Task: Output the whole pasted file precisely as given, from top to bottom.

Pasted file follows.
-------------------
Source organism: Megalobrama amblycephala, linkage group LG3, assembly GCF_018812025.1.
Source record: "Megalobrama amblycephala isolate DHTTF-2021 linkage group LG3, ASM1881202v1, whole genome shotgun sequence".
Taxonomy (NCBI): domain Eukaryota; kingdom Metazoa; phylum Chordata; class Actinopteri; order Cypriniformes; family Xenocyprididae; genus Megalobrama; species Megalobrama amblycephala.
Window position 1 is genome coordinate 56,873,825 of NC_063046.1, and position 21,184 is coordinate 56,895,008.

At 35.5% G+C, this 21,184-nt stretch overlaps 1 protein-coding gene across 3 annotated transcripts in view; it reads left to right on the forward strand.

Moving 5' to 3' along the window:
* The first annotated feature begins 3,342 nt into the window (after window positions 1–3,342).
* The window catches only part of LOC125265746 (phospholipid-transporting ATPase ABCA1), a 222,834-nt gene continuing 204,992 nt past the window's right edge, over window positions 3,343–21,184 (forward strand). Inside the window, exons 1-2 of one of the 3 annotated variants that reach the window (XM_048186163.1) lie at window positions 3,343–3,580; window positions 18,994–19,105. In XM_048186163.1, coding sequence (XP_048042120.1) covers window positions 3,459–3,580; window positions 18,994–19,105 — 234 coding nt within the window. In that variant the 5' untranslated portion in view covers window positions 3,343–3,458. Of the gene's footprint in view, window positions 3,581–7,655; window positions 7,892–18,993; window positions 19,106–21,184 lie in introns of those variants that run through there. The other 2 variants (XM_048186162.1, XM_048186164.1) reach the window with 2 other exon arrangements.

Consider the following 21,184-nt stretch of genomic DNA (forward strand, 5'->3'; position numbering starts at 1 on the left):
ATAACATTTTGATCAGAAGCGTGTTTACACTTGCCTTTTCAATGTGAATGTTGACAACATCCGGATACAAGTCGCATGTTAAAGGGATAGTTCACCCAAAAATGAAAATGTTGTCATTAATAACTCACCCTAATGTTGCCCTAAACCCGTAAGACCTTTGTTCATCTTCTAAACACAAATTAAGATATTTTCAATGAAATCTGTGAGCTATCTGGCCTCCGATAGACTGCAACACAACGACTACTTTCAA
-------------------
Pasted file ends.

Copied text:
Source organism: Megalobrama amblycephala, linkage group LG3, assembly GCF_018812025.1.
Source record: "Megalobrama amblycephala isolate DHTTF-2021 linkage group LG3, ASM1881202v1, whole genome shotgun sequence".
Taxonomy (NCBI): domain Eukaryota; kingdom Metazoa; phylum Chordata; class Actinopteri; order Cypriniformes; family Xenocyprididae; genus Megalobrama; species Megalobrama amblycephala.
Window position 1 is genome coordinate 56,873,825 of NC_063046.1, and position 21,184 is coordinate 56,895,008.

At 35.5% G+C, this 21,184-nt stretch overlaps 1 protein-coding gene across 3 annotated transcripts in view; it reads left to right on the forward strand.

Moving 5' to 3' along the window:
* The first annotated feature begins 3,342 nt into the window (after window positions 1–3,342).
* The window catches only part of LOC125265746 (phospholipid-transporting ATPase ABCA1), a 222,834-nt gene continuing 204,992 nt past the window's right edge, over window positions 3,343–21,184 (forward strand). Inside the window, exons 1-2 of one of the 3 annotated variants that reach the window (XM_048186163.1) lie at window positions 3,343–3,580; window positions 18,994–19,105. In XM_048186163.1, coding sequence (XP_048042120.1) covers window positions 3,459–3,580; window positions 18,994–19,105 — 234 coding nt within the window. In that variant the 5' untranslated portion in view covers window positions 3,343–3,458. Of the gene's footprint in view, window positions 3,581–7,655; window positions 7,892–18,993; window positions 19,106–21,184 lie in introns of those variants that run through there. The other 2 variants (XM_048186162.1, XM_048186164.1) reach the window with 2 other exon arrangements.

Consider the following 21,184-nt stretch of genomic DNA (forward strand, 5'->3'; position numbering starts at 1 on the left):
ATAACATTTTGATCAGAAGCGTGTTTACACTTGCCTTTTCAATGTGAATGTTGACAACATCCGGATACAAGTCGCATGTTAAAGGGATAGTTCACCCAAAAATGAAAATGTTGTCATTAATAACTCACCCTAATGTTGCCCTAAACCCGTAAGACCTTTGTTCATCTTCTAAACACAAATTAAGATATTTTCAATGAAATCTGTGAGCTATCTGGCCTCCGATAGACTGCAACACAACGACTACTTTCAA